An Evening With Noam Chomsky
26 January, 2012
Deakin played host to world-renowned linguist, analytical philosopher and activist Professor Noam Chomsky in his only public appearance on his recent visit to Melbourne, on 4 November. The Melbourne Convention and Exhibition Centre's Plenary arena set the scene for an enlightening, and at times confronting, evening.
A guest of Deakin's School of Humanities and Social Sciences, Professor Chomsky presented a lecture on 'Changing Contours of Global Order', a look at our dramatically changing world and the implications for world order. Opening the event, Professor Matthew Clarke of the School of International and Political Studies noted the appropriateness of the theme of 'change', with the event being promoted exclusively through social media vehicles. The lack of traditional media had no adverse effect on the promotion of the event, with 5000 free tickets snapped up within hours of being made available.
Social media also played its part on the night itself, with the Twitter hash tag 'DeakinAsksChomsky' becoming a trending topic in Melbourne, even before Vice-Chancellor Professor Jane den Hollander could finish her introduction. By the end of the night, people from all over the world were tuning in to the live video stream on the Deakin website.
After acknowledging Professor Chomsky's many accomplishments and awards, Professor den Hollander noted that Professor Chomsky's last public appearance in Melbourne was also hosted by Deakin, in 1995, when he presented 'Democracy and Markets in the New World Order'. Professor den Hollander observed that the title of the November lecture 'effectively updates and extends the observations he made 16 years ago'. She then welcomed the man the New York Times dubbed 'arguably the most important intellectual alive' to the lectern.
Professor Chomsky said that current changes in world order were of considerable significance, but that he had questions over how these changes were being interpreted. He began by explaining the 'American decline', a theme in which the once powerful nation is 'ominously facing the prospects of its final decay', having peaked in the 1940s when it owned half of the world's wealth. Professor Chomsky attributes the subsequent loss in power to a number of factors, among them the lack of health care, the invasion of Vietnam and Indochina, the stagnating of wages, and the outsourcing of its once strong industrial trades. Referencing the declassified documents of Washington planners, he dispels any notion of America's noble intentions, citing motives of greed and control behind many of the actions that have led to its decline.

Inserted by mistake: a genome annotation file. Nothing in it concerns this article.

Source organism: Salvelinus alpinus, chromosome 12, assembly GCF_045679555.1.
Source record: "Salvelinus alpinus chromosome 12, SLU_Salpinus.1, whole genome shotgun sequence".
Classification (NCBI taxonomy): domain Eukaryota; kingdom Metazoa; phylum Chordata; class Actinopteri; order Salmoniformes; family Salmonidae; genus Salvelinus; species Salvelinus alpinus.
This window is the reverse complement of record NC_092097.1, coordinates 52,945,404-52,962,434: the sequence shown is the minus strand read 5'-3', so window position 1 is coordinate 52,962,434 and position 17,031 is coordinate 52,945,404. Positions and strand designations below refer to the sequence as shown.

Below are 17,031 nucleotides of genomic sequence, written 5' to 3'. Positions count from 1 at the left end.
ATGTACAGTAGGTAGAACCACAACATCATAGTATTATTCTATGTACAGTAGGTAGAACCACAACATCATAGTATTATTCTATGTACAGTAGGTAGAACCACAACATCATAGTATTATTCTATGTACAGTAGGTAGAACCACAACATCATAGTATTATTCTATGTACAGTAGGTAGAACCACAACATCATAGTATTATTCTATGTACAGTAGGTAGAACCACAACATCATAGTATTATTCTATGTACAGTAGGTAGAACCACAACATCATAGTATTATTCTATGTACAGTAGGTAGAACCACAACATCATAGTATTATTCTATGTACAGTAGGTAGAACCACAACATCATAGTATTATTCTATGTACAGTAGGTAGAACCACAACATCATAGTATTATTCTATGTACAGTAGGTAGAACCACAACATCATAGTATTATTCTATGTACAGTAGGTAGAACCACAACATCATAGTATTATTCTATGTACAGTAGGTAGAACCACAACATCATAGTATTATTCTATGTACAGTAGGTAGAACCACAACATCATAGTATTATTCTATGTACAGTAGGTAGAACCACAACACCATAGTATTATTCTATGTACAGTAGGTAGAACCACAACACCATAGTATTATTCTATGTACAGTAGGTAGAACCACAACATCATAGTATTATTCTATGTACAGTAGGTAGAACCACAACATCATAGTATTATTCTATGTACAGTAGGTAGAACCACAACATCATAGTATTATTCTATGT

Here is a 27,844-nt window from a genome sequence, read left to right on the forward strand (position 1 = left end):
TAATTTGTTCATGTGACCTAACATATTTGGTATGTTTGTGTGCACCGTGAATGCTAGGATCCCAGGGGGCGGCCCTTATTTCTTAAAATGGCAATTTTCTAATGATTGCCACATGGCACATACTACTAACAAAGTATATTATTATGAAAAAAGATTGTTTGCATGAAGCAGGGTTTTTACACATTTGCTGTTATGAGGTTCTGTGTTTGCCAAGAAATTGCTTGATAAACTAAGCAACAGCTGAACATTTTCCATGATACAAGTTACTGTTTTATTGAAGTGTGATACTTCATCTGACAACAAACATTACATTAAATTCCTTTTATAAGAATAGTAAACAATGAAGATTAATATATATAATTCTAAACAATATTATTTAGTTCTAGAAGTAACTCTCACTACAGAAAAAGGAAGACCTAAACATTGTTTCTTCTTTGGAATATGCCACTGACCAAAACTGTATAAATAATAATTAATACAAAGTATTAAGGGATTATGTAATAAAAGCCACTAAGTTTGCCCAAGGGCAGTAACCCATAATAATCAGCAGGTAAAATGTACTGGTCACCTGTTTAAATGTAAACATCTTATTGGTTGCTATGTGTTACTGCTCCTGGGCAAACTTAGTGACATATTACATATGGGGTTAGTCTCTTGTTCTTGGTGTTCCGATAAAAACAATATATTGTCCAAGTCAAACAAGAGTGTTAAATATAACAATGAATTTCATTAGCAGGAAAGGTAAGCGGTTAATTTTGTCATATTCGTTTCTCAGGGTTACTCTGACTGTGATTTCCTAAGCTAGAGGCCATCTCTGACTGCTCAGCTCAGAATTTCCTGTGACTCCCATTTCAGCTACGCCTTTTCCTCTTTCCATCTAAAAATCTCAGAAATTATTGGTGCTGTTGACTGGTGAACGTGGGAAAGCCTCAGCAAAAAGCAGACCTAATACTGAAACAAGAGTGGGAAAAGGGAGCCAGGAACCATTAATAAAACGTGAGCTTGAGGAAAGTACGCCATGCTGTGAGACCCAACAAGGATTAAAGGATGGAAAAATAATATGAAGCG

Professor Chomsky does not, however, anticipate competitors for America's hegemonic global power in the foreseeable future, despite the world becoming more diverse. Concluding the lecture portion of the evening, he stated that although the United States' decline was real, it was self inflicted, and unlikely to be reversed as long as the masses 'continue to suffer in silence'.
Following an extended standing ovation, Professor den Hollander thanked Professor Chomsky, remarking that he 'said what mustn't be said, without fear'.
In a question and answer portion of the evening, hosted by Dr Scott Burchill of the School of International and Political Studies, hundreds of questions flowed in from Twitter and Facebook feeds. The most popular question asked Professor Chomsky to explain the difference between a terrorist and a freedom fighter. Professor Chomsky stated that there 'is no dichotomy between terrorists and freedom fighters. Freedom fighters are, quite typically, terrorists'. According to Professor Chomsky, those deeming themselves freedom fighters, including those involved in the American Civil War, often carried out brutal terrorist acts.
Professor Chomsky further explained that, as it is officially defined, the term terrorist 'cannot be used for a very simple reason. If you use those definitions, it follows, almost immediately, that the United States is the leading terrorist state'. He noted that it would be extremely difficult to craft a definition of the term that reflects the acts carried out by the likes of the Taliban, without also describing the terroristic acts perpetrated by the United States.
Asked about his view on the Occupy movement, currently spreading worldwide, Professor Chomsky described it as a 'pretty fantastic development; actually an inspiring development', noting it was the 'first organised mass popular reaction â€¦ against a massive assault on populations'.
To view the event details, including videos and pictures from the night, go to http://www.deakin.edu.au/chomsky.